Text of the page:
Monday, 7 January 2008

Not all epiphanies are jubilant

Our tree is lying on a rapidly melting snowbank outside, like Juliet on her bier, a trail of dull green needles at her feet. This morning, I escorted younger daughter to school, lamenting inwardly that due to our habitual lateness I had opted for my dainty blue slip-on snow boots instead of the massive and broad waterproof Sorels (with dainty ice-pink laces). It's unseasonably warm; the temperature is a balmy six degrees Celsius, and in response, there was a mist clinging to the top of the hill we must ascend from our mixed neighbourhood of New Edinburgh, which social-climbs its way through the "wanna-be" neighbourhood of Lindenlea to truly ritzy Rockcliffe Park. In this rarefied atmosphere at the top, the fog skimmed over the snow-enveloped benches and picnic tables, and I squinted to see if any kids were gathered in the schoolyard.

Younger daughter and I slipped in with some primary graders, thus avoiding the long trek around the building to the front door (where, due to the fact the PM's kids go here, one must be buzzed in), and found everyone still gathered around their lockers. I don't think we walk quite that fast; even on my own I can't make the just-under-one-kilometre trudge in under ten minutes, so I think the bell might have been delayed as a mercy to those of us struggling back into the quotidian.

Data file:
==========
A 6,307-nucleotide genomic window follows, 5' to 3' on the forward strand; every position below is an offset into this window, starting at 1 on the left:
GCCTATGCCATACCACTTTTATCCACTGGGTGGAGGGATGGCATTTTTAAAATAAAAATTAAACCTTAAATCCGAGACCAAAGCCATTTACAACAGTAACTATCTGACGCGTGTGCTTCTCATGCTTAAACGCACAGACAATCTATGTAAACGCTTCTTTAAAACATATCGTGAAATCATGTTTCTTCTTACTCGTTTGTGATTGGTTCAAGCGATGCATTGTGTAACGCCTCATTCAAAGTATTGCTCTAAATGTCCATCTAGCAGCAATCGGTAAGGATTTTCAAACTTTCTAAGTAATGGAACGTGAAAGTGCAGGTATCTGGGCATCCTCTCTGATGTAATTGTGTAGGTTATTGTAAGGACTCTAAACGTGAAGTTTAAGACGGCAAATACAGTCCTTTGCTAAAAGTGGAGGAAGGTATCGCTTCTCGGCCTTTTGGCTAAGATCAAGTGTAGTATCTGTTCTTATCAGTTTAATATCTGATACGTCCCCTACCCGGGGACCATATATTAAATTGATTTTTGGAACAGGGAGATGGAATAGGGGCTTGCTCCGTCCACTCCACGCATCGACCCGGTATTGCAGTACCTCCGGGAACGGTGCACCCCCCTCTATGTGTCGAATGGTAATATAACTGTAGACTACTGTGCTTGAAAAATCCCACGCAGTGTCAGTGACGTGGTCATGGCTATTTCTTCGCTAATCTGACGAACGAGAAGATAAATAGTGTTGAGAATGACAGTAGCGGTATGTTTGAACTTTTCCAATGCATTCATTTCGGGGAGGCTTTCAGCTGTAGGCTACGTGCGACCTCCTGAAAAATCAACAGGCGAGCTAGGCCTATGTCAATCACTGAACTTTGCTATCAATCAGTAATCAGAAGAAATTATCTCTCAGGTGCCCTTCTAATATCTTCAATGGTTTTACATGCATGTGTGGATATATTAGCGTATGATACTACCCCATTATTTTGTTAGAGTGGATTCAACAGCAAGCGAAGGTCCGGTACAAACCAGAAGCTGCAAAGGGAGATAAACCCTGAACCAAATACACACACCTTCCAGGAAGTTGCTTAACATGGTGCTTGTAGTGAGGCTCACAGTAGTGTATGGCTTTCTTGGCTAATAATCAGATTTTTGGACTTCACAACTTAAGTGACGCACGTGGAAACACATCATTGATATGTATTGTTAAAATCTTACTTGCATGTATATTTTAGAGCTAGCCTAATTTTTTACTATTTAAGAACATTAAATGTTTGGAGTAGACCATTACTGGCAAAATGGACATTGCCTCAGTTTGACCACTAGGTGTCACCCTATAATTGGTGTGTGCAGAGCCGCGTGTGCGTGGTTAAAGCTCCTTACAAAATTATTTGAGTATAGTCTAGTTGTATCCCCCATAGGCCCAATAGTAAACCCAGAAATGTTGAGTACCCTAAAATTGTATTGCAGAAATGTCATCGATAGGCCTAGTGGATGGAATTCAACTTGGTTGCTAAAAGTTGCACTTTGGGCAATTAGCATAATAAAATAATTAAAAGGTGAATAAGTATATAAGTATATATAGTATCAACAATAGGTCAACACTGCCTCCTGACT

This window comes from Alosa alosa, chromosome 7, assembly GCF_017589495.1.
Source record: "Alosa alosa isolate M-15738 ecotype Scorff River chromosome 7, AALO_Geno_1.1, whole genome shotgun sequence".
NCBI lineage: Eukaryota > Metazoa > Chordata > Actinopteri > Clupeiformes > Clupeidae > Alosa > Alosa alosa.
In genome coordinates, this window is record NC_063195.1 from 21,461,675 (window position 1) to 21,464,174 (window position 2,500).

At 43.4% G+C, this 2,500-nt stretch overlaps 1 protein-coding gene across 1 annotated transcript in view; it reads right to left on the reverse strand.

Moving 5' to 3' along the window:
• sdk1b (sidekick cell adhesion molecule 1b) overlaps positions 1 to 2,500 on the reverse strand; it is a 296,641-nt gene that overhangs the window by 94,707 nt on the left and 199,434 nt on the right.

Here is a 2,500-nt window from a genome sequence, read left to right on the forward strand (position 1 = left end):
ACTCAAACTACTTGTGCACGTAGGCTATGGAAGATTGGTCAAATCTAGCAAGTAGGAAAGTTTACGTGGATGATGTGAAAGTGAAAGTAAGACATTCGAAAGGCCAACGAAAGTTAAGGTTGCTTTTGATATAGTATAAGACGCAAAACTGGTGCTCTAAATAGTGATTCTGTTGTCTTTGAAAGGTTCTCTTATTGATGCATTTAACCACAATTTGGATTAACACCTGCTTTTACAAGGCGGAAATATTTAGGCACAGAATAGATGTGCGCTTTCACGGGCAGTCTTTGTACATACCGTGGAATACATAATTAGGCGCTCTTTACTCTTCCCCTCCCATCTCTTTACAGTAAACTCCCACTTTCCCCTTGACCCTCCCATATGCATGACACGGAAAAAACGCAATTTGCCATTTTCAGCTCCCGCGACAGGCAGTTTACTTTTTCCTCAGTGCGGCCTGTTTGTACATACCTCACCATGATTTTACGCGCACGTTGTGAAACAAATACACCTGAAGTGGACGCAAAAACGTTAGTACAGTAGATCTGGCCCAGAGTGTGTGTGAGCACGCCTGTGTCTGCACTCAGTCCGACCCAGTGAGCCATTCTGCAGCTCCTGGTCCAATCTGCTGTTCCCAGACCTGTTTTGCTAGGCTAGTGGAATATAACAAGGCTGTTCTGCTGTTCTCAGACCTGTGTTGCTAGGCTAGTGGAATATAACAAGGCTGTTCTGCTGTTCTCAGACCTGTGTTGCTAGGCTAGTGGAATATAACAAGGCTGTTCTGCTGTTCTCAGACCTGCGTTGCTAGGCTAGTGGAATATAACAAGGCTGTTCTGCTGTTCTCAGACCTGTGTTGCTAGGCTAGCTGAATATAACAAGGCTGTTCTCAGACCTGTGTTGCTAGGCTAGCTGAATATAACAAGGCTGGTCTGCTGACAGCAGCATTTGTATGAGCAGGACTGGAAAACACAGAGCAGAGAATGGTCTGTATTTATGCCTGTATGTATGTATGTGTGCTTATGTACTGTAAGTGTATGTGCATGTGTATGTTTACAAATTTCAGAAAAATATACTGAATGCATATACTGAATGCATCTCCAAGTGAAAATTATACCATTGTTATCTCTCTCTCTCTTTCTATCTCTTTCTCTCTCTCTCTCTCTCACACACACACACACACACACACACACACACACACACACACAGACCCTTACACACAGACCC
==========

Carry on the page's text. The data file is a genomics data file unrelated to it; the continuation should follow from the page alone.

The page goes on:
Last night, for the first time in a few years, we invited friends over to have dinner and help us dismantle the tree for Epiphany. We started this custom early in our marriage to take the sting out of sweeping Christmas from the house, but in Ottawa, it's been hard finding people willing to come to dinner at any time, let alone in early January. I'm not sure whether we're unspeakably dreary company (possible), or whether Ottawans simply have a terror of reciprocation. Any acceptors of dinner invitations from us tend to have ties with other cities. Anyhow, this evening's guests were one of younger daughter's "guardian angels" and her mum, so younger daughter was unusually relaxed with the company. We put on some of our favourite Christmas CD's (Vincent Guaraldi's music for A Charlie Brown Christmas, and Maddy Prior and the Carnival Band), and showed off the decorations from past Christmases, telling the stories of the hand-made ones and the purchased ones and the ones with photos of the girls, while younger daughter danced in the living room. All the same, I went to bed sadly. It becomes more and more evident that one of the reasons this particular little guardian angel looks out for younger daughter is that she feels shut out by her classmates. I suspect she shields herself from the rejection by protecting younger daughter as well. I have been so grateful for this friendship opportunity for younger daughter who has been getting so much better in her social skills as a result, but am a bit heart-broken at the lonely price.

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